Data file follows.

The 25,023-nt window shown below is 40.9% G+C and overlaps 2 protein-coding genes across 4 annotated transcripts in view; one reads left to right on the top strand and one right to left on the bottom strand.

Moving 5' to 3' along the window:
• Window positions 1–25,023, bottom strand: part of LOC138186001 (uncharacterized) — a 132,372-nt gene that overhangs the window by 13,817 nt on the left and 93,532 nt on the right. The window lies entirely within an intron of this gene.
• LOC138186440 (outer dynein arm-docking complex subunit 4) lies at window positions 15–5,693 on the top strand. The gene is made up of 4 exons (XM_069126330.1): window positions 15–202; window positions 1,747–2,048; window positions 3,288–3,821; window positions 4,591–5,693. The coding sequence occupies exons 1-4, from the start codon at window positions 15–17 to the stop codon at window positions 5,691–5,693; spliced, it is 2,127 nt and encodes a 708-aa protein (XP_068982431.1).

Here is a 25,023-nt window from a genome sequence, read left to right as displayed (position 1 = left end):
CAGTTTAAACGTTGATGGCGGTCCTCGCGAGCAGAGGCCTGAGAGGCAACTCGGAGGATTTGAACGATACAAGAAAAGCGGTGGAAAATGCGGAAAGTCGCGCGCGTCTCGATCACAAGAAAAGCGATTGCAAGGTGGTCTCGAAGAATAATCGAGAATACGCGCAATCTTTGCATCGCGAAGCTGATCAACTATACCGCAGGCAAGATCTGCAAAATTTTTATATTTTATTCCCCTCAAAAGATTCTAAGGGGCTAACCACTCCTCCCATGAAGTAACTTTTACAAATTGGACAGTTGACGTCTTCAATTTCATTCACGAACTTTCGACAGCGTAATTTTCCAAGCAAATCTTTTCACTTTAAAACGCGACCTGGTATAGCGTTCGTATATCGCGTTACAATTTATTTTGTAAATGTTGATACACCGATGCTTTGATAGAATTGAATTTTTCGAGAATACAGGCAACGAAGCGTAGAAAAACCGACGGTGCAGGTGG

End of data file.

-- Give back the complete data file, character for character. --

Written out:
The 25,023-nt window shown below is 40.9% G+C and overlaps 2 protein-coding genes across 4 annotated transcripts in view; one reads left to right on the top strand and one right to left on the bottom strand.

Moving 5' to 3' along the window:
• Window positions 1–25,023, bottom strand: part of LOC138186001 (uncharacterized) — a 132,372-nt gene that overhangs the window by 13,817 nt on the left and 93,532 nt on the right. The window lies entirely within an intron of this gene.
• LOC138186440 (outer dynein arm-docking complex subunit 4) lies at window positions 15–5,693 on the top strand. The gene is made up of 4 exons (XM_069126330.1): window positions 15–202; window positions 1,747–2,048; window positions 3,288–3,821; window positions 4,591–5,693. The coding sequence occupies exons 1-4, from the start codon at window positions 15–17 to the stop codon at window positions 5,691–5,693; spliced, it is 2,127 nt and encodes a 708-aa protein (XP_068982431.1).

Here is a 25,023-nt window from a genome sequence, read left to right as displayed (position 1 = left end):
CAGTTTAAACGTTGATGGCGGTCCTCGCGAGCAGAGGCCTGAGAGGCAACTCGGAGGATTTGAACGATACAAGAAAAGCGGTGGAAAATGCGGAAAGTCGCGCGCGTCTCGATCACAAGAAAAGCGATTGCAAGGTGGTCTCGAAGAATAATCGAGAATACGCGCAATCTTTGCATCGCGAAGCTGATCAACTATACCGCAGGCAAGATCTGCAAAATTTTTATATTTTATTCCCCTCAAAAGATTCTAAGGGGCTAACCACTCCTCCCATGAAGTAACTTTTACAAATTGGACAGTTGACGTCTTCAATTTCATTCACGAACTTTCGACAGCGTAATTTTCCAAGCAAATCTTTTCACTTTAAAACGCGACCTGGTATAGCGTTCGTATATCGCGTTACAATTTATTTTGTAAATGTTGATACACCGATGCTTTGATAGAATTGAATTTTTCGAGAATACAGGCAACGAAGCGTAGAAAAACCGACGGTGCAGGTGG